Masters 2012: Four or Five?

Those of you watching the third frame of the match between John Higgins and Graeme Dott last night will have noticed the scoring incident, something that subsequently prompted much debate as to what exactly the correct call should have been. Click below for my take on the matter…

For those of you who do not know what I am talking about, you can watch the incident here (UK residents only), or alternatively here.

In short however, the debate centred around whether referee Jan Verhaas should have awarded either four or five points for a foul which saw John Higgins make contact with the brown with his cue whilst attempting to escape from a snooker, an attempt which would ultimately see him make contact with the blue and not a red.

Initially Jan called a foul of five penalty points, something which caused me to raise an eyebrow on the basis that I had expected the award to be for four due to the fact that the initial foul had come on the brown, a view apparently shared by BBC commentators John Parrott and John Virgo who were commentating on the match the time.

For whatever reason, only four points were added to the arena scoreboard and noticing this a few shots later as Graeme’s break hit 13, Jan asked him to stop so that an extra point could be added to his tally. During the time that it took to correct the scoreboard however, a voice can be heard telling Jan the the foul came on the brown, resulting in him changing his mind and asking for the scoreboard to be changed back to what it was before the interruption. Unfortunately when play did resume, Graeme then missed his next shot and would eventually go on to lose the frame.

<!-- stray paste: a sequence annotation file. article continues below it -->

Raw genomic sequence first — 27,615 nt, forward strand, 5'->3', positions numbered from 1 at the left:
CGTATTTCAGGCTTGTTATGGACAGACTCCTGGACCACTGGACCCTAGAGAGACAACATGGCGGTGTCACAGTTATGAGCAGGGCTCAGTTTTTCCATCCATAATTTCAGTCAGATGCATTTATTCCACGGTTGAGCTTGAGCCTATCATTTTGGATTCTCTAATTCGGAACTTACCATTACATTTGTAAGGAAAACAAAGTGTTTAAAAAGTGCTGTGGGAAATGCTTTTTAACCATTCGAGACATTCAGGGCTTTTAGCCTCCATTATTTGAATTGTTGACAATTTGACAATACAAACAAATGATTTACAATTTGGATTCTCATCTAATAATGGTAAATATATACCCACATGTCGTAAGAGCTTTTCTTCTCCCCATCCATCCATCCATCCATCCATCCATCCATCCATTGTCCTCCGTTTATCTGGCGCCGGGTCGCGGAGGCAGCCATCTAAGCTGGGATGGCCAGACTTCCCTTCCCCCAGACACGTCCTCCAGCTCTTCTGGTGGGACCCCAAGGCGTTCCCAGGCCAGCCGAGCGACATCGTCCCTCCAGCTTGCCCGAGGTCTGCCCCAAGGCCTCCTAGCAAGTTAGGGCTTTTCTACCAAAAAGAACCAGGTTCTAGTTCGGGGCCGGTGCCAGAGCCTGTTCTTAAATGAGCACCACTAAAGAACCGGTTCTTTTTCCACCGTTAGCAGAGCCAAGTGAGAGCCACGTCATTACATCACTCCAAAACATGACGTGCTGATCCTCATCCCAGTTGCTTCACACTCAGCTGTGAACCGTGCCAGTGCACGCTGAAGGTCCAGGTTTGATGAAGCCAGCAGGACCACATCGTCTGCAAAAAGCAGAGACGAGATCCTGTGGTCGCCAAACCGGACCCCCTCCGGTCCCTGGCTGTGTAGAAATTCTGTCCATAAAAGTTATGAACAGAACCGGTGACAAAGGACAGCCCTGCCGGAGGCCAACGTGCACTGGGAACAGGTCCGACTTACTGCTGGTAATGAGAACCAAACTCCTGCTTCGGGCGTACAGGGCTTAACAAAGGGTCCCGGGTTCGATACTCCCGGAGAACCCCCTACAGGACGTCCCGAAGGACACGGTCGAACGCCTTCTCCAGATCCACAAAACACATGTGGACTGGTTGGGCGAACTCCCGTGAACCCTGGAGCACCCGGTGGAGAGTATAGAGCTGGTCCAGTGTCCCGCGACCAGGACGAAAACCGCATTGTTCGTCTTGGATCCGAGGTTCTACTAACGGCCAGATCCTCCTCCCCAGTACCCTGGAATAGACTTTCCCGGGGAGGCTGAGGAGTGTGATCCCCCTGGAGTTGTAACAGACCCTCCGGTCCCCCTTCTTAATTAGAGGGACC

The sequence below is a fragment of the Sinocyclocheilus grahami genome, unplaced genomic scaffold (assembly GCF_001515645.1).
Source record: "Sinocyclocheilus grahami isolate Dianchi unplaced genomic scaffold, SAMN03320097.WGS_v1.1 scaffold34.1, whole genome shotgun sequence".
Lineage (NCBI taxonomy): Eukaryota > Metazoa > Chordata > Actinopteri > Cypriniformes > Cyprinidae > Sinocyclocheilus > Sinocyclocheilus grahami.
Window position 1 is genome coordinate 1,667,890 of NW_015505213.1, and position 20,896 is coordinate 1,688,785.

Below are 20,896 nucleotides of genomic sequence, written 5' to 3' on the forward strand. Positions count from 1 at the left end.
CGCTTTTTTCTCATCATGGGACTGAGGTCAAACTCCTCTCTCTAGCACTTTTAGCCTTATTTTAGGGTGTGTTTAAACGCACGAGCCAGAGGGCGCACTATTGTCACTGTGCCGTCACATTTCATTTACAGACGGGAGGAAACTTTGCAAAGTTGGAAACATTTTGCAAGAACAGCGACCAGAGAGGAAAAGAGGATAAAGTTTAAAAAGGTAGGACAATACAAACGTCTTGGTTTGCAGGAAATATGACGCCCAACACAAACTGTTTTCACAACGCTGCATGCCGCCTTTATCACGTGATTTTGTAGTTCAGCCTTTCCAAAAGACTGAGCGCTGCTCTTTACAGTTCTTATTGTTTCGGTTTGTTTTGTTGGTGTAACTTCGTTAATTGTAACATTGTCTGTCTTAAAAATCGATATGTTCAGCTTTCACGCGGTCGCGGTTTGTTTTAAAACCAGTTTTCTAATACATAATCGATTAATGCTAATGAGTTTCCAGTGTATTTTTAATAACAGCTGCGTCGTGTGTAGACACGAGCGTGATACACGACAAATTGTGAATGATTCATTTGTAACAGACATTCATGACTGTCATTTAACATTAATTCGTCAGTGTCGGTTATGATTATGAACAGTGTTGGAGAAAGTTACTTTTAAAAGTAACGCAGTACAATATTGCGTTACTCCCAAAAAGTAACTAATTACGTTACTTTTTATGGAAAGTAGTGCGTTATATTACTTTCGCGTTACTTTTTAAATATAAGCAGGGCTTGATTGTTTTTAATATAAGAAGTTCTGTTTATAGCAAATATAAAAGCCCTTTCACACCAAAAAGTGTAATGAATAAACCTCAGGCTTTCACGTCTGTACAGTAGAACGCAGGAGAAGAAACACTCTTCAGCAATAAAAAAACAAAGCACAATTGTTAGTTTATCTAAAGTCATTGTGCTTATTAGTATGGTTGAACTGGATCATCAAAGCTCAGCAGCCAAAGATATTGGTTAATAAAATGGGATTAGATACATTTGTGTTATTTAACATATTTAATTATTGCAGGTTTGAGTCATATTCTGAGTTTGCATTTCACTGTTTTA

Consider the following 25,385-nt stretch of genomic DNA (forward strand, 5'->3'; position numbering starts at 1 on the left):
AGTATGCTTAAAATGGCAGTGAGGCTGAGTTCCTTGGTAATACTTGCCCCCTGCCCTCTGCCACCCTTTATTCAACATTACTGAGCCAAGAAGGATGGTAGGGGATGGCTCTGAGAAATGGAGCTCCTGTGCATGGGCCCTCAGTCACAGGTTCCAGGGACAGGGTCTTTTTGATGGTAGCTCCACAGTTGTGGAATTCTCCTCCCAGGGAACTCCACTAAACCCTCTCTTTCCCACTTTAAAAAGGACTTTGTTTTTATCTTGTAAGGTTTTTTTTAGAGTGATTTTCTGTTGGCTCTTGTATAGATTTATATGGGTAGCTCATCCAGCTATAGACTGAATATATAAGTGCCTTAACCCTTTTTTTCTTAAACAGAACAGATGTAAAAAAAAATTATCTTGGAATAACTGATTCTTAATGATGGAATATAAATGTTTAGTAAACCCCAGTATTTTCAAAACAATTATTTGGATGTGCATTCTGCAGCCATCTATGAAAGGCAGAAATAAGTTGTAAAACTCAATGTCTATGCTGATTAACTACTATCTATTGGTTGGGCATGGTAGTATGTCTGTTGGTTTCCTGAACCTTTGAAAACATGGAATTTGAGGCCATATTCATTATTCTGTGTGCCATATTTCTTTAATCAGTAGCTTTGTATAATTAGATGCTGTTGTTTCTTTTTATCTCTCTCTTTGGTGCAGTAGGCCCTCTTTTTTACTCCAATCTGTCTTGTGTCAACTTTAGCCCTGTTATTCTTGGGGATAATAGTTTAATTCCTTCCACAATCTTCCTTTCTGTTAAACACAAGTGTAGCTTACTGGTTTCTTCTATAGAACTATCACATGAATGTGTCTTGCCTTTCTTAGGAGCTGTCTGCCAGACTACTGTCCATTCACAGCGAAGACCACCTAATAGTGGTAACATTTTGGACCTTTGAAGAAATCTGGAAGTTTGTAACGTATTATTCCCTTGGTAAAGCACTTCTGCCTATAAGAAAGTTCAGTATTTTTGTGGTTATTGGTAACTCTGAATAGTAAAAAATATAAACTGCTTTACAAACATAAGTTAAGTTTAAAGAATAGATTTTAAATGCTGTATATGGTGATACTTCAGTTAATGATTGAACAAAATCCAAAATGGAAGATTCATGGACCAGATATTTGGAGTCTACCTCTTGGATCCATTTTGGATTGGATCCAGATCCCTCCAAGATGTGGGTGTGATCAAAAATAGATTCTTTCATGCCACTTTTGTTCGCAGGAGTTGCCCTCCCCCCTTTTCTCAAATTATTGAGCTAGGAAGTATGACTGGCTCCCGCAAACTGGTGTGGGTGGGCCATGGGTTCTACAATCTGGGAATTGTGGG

Should it have been four or five? There has been much debate, but the answer appears to have come from fellow leading referee Eirian Williams who after initially suggesting that four points should have been awarded, on Twitter has today stated the following:

“I need to clarify last nights’ incident now that I have seen the footage this morning for the first time.I replied not having seen it but the phone call I received didn’t say that the CUE that fouled the brown. I therefore responded the way I did. However, the foul WAS 5 as it depends on the first impact of the CUE BALL. I am happy to clarify this. Therefore, Neal Foulds was absolutely correct – AS WAS JAN VERHAAS!”

Indeed Neal was immediately of the opinion that the award should have been five points and today told me:

“A very unfortunate situation. Jan got it right was persuaded otherwise. It was indeed a 5 point foul as he said intially. I am amazed that people thought it was anything but a 5 point foul. Its obvious really, the highest foul applies.”

And this can clearly be seen at Section 11, sub-section (g) of the Official Rules of the Games of Snooker and English Billiards, which states:

“If more than one foul is committed in the same stroke, the highest value penalty shall be incurred.”

It would appear clear then that the initial decision to award five points to Graeme due to the fact that John had made contact with the blue first, was the correct one.

Whether or not the incident had a significant bearing on the match it is difficult to say, although the way John subsequently played I think that Graeme would have been hard pushed to have turned the tables even had he been able to take that third frame. We will though of course never know.

Regardless of that however, these things happen and the incident does nothing to change the fact that Jan is one of the best referees in the world, if not the best and hopefully this will be remembered by all who watch the game. Being a referee is far from an easy task given the levels of concentration required and it is only because such incidents are so rare in the game that they warrant so much discussion when they do happen.